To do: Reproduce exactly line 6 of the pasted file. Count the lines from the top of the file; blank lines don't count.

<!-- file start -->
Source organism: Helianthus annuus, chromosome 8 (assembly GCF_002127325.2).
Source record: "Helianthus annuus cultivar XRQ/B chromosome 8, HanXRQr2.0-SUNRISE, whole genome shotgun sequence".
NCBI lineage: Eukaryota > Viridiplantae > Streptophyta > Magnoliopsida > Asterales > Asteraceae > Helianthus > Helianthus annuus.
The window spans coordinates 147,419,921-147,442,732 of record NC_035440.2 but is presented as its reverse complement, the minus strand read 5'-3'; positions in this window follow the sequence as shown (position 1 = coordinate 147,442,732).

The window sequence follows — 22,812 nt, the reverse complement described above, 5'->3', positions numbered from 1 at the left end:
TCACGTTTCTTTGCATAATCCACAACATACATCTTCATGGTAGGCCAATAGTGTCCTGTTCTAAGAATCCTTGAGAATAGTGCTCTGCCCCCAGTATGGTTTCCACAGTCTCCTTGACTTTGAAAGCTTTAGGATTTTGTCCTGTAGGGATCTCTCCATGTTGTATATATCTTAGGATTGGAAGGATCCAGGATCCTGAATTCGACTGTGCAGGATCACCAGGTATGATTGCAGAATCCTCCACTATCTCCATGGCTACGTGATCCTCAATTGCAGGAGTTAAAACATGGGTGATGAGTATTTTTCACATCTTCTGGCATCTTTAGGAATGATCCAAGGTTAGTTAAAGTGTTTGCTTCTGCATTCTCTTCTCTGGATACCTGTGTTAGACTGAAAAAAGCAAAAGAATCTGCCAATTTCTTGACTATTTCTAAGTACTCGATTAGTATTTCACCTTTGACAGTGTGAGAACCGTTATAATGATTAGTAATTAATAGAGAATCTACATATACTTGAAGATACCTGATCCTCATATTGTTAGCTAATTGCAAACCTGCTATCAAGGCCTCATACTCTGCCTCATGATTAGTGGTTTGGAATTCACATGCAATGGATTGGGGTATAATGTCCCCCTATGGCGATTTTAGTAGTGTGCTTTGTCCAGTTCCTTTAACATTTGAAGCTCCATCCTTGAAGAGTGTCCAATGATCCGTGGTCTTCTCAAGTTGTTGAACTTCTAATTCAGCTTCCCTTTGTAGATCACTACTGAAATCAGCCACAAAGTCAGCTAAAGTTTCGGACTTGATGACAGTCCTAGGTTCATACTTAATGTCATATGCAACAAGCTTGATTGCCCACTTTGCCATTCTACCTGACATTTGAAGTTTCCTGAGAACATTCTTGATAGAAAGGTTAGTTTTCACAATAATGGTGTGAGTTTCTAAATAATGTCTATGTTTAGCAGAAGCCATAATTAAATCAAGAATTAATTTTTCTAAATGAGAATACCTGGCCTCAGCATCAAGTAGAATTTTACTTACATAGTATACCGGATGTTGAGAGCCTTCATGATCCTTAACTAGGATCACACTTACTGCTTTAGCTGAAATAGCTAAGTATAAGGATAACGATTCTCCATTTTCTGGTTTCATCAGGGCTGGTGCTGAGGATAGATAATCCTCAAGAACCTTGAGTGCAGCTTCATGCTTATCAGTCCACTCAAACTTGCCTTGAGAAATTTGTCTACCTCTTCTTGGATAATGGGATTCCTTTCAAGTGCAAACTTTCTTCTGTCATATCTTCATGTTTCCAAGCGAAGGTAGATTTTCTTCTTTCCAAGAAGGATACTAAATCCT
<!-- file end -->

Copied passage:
TCACGTTTCTTTGCATAATCCACAACATACATCTTCATGGTAGGCCAATAGTGTCCTGTTCTAAGAATCCTTGAGAATAGTGCTCTGCCCCCAGTATGGTTTCCACAGTCTCCTTGACTTTGAAAGCTTTAGGATTTTGTCCTGTAGGGATCTCTCCATGTTGTATATATCTTAGGATTGGAAGGATCCAGGATCCTGAATTCGACTGTGCAGGATCACCAGGTATGATTGCAGAATCCTCCACTATCTCCATGGCTACGTGATCCTCAATTGCAGGAGTTAAAACATGGGTGATGAGTATTTTTCACATCTTCTGGCATCTTTAGGAATGATCCAAGGTTAGTTAAAGTGTTTGCTTCTGCATTCTCTTCTCTGGATACCTGTGTTAGACTGAAAAAAGCAAAAGAATCTGCCAATTTCTTGACTATTTCTAAGTACTCGATTAGTATTTCACCTTTGACAGTGTGAGAACCGTTATAATGATTAGTAATTAATAGAGAATCTACATATACTTGAAGATACCTGATCCTCATATTGTTAGCTAATTGCAAACCTGCTATCAAGGCCTCATACTCTGCCTCATGATTAGTGGTTTGGAATTCACATGCAATGGATTGGGGTATAATGTCCCCCTATGGCGATTTTAGTAGTGTGCTTTGTCCAGTTCCTTTAACATTTGAAGCTCCATCCTTGAAGAGTGTCCAATGATCCGTGGTCTTCTCAAGTTGTTGAACTTCTAATTCAGCTTCCCTTTGTAGATCACTACTGAAATCAGCCACAAAGTCAGCTAAAGTTTCGGACTTGATGACAGTCCTAGGTTCATACTTAATGTCATATGCAACAAGCTTGATTGCCCACTTTGCCATTCTACCTGACATTTGAAGTTTCCTGAGAACATTCTTGATAGAAAGGTTAGTTTTCACAATAATGGTGTGAGTTTCTAAATAATGTCTATGTTTAGCAGAAGCCATAATTAAATCAAGAATTAATTTTTCTAAATGAGAATACCTGGCCTCAGCATCAAGTAGAATTTTACTTACATAGTATACCGGATGTTGAGAGCCTTCATGATCCTTAACTAGGATCACACTTACTGCTTTAGCTGAAATAGCTAAGTATAAGGATAACGATTCTCCATTTTCTGGTTTCATCAGGGCTGGTGCTGAGGATAGATAATCCTCAAGAACCTTGAGTGCAGCTTCATGCTTATCAGTCCACTCAAACTTGCCTTGAGAAATTTGTCTACCTCTTCTTGGATAATGGGATTCCTTTCAAGTGCAAACTTTCTTCTGTCATATCTTCATGTTTCCAAGCGAAGGTAGATTTTCTTCTTTCCAAGAAGGATACTAAATCCT